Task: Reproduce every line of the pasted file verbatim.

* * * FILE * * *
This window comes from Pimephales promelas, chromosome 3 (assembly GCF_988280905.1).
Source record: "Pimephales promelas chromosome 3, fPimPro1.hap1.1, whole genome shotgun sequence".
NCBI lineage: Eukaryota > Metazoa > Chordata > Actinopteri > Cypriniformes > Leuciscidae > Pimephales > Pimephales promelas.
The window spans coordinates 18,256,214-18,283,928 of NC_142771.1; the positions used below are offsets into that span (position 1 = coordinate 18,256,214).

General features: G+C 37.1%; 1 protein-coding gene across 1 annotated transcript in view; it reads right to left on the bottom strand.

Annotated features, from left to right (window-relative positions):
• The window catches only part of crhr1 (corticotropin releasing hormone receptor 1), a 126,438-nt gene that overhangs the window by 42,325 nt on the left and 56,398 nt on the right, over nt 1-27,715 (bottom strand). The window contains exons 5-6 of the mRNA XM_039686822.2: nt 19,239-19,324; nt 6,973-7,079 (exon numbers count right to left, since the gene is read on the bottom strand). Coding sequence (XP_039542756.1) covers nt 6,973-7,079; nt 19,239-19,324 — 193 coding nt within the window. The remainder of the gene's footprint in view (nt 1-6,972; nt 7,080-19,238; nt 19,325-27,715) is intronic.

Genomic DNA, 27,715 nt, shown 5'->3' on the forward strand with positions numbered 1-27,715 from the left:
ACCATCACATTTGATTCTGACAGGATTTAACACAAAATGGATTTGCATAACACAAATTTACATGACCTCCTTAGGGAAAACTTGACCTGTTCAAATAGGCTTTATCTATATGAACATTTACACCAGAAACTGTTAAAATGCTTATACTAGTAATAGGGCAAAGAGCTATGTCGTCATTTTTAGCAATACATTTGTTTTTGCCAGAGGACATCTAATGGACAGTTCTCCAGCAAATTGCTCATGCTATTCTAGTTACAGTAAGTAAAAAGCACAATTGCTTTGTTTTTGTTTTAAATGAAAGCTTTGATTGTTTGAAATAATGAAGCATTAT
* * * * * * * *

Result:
This window comes from Pimephales promelas, chromosome 3 (assembly GCF_988280905.1).
Source record: "Pimephales promelas chromosome 3, fPimPro1.hap1.1, whole genome shotgun sequence".
NCBI lineage: Eukaryota > Metazoa > Chordata > Actinopteri > Cypriniformes > Leuciscidae > Pimephales > Pimephales promelas.
The window spans coordinates 18,256,214-18,283,928 of NC_142771.1; the positions used below are offsets into that span (position 1 = coordinate 18,256,214).

General features: G+C 37.1%; 1 protein-coding gene across 1 annotated transcript in view; it reads right to left on the bottom strand.

Annotated features, from left to right (window-relative positions):
• The window catches only part of crhr1 (corticotropin releasing hormone receptor 1), a 126,438-nt gene that overhangs the window by 42,325 nt on the left and 56,398 nt on the right, over nt 1-27,715 (bottom strand). The window contains exons 5-6 of the mRNA XM_039686822.2: nt 19,239-19,324; nt 6,973-7,079 (exon numbers count right to left, since the gene is read on the bottom strand). Coding sequence (XP_039542756.1) covers nt 6,973-7,079; nt 19,239-19,324 — 193 coding nt within the window. The remainder of the gene's footprint in view (nt 1-6,972; nt 7,080-19,238; nt 19,325-27,715) is intronic.

Genomic DNA, 27,715 nt, shown 5'->3' on the forward strand with positions numbered 1-27,715 from the left:
ACCATCACATTTGATTCTGACAGGATTTAACACAAAATGGATTTGCATAACACAAATTTACATGACCTCCTTAGGGAAAACTTGACCTGTTCAAATAGGCTTTATCTATATGAACATTTACACCAGAAACTGTTAAAATGCTTATACTAGTAATAGGGCAAAGAGCTATGTCGTCATTTTTAGCAATACATTTGTTTTTGCCAGAGGACATCTAATGGACAGTTCTCCAGCAAATTGCTCATGCTATTCTAGTTACAGTAAGTAAAAAGCACAATTGCTTTGTTTTTGTTTTAAATGAAAGCTTTGATTGTTTGAAATAATGAAGCATTAT